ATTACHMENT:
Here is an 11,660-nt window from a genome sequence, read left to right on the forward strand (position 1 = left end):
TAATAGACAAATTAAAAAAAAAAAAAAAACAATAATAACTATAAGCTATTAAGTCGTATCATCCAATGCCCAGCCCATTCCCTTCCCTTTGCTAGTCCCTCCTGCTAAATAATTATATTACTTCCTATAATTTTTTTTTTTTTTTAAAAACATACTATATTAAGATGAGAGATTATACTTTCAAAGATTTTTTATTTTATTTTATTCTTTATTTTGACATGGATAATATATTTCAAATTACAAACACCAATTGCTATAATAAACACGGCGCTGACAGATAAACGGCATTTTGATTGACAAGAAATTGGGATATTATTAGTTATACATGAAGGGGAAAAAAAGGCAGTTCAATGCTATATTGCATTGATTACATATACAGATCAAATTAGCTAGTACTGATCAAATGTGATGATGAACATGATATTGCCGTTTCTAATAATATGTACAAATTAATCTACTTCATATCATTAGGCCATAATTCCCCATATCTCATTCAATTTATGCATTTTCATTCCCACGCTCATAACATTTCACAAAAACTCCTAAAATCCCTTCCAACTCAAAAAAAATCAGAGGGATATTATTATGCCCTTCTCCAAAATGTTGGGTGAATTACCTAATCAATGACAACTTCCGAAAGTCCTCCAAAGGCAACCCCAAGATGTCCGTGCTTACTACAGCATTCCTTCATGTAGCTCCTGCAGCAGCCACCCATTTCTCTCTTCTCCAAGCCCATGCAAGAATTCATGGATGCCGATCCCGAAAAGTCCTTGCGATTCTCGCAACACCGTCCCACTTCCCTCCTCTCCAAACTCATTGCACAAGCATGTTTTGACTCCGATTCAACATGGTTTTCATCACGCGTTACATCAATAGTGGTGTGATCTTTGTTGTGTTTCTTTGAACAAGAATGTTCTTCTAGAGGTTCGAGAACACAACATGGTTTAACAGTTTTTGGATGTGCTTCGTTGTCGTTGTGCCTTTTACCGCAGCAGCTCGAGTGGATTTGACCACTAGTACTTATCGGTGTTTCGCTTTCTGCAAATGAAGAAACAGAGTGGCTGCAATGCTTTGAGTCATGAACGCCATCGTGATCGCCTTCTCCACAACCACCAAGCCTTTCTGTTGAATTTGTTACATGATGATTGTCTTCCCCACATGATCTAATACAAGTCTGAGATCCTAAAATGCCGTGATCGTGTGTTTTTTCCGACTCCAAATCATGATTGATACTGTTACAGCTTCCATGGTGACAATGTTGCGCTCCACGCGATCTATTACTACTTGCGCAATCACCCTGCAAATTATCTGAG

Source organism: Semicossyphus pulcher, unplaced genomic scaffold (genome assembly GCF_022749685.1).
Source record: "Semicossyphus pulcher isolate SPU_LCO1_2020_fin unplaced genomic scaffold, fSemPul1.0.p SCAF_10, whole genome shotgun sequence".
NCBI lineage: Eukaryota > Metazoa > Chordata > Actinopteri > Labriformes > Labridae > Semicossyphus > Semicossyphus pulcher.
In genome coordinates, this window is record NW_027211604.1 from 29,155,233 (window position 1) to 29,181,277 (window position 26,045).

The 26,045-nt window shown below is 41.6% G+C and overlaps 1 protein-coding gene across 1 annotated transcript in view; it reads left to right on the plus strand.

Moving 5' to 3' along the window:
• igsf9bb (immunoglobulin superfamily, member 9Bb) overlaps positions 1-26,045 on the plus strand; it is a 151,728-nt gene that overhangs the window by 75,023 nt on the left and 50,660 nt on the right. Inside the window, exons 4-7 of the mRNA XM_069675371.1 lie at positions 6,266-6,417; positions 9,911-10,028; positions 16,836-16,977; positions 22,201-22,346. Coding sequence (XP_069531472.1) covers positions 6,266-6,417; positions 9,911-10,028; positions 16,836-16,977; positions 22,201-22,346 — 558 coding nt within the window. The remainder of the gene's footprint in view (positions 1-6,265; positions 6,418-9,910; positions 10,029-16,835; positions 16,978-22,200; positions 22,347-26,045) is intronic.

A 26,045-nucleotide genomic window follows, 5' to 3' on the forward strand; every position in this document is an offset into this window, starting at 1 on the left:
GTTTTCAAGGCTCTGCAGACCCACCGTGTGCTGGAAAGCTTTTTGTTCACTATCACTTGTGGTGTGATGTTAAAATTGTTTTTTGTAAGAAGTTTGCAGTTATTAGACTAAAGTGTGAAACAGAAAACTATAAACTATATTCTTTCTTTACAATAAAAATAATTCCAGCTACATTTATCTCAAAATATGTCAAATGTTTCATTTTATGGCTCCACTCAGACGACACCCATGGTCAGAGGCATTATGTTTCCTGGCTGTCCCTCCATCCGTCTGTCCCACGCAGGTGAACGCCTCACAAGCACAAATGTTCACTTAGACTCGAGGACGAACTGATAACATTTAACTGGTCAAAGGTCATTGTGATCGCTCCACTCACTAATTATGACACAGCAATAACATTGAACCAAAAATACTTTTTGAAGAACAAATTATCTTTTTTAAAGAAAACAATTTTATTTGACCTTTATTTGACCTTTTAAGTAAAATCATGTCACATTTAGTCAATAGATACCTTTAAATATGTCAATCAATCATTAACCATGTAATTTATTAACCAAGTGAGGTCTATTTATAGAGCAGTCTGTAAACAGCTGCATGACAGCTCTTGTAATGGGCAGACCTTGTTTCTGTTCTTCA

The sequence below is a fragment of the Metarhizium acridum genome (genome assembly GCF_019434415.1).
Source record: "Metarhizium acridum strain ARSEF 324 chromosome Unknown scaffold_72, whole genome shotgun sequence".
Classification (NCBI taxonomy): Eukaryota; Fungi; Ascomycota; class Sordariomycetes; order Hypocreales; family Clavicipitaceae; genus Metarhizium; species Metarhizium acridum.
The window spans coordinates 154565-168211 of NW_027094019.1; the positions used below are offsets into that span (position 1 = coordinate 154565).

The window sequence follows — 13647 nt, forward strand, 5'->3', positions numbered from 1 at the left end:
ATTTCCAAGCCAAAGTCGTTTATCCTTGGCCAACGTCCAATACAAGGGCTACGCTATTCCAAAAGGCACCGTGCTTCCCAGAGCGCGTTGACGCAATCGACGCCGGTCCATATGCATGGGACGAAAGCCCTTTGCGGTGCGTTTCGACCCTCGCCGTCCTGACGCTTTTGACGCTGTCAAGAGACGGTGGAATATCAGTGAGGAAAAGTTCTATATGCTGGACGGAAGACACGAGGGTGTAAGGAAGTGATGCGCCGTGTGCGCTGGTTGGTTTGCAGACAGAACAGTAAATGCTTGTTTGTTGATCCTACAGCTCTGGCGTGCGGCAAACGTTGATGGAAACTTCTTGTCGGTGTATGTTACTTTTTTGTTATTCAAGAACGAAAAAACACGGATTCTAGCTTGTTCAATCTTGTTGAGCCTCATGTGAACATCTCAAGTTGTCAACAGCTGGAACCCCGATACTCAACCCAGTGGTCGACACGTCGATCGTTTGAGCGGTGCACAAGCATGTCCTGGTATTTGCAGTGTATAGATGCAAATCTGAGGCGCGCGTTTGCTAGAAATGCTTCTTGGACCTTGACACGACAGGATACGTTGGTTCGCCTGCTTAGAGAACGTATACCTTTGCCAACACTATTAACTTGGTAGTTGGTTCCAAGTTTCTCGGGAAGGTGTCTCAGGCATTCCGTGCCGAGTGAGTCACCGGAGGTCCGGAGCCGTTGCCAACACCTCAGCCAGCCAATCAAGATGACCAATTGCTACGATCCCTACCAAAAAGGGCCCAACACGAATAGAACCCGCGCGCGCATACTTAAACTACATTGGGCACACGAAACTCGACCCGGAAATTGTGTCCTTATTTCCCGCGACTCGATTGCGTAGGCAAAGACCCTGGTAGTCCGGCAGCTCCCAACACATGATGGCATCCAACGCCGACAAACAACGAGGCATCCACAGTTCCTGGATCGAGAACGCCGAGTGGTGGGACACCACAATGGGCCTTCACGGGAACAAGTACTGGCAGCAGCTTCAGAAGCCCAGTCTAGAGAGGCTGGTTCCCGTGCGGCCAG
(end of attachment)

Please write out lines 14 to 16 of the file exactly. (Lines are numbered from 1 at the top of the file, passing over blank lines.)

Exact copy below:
Classification (NCBI taxonomy): Eukaryota; Fungi; Ascomycota; class Sordariomycetes; order Hypocreales; family Clavicipitaceae; genus Metarhizium; species Metarhizium acridum.
The window spans coordinates 154565-168211 of NW_027094019.1; the positions used below are offsets into that span (position 1 = coordinate 154565).

The window sequence follows — 13647 nt, forward strand, 5'->3', positions numbered from 1 at the left end: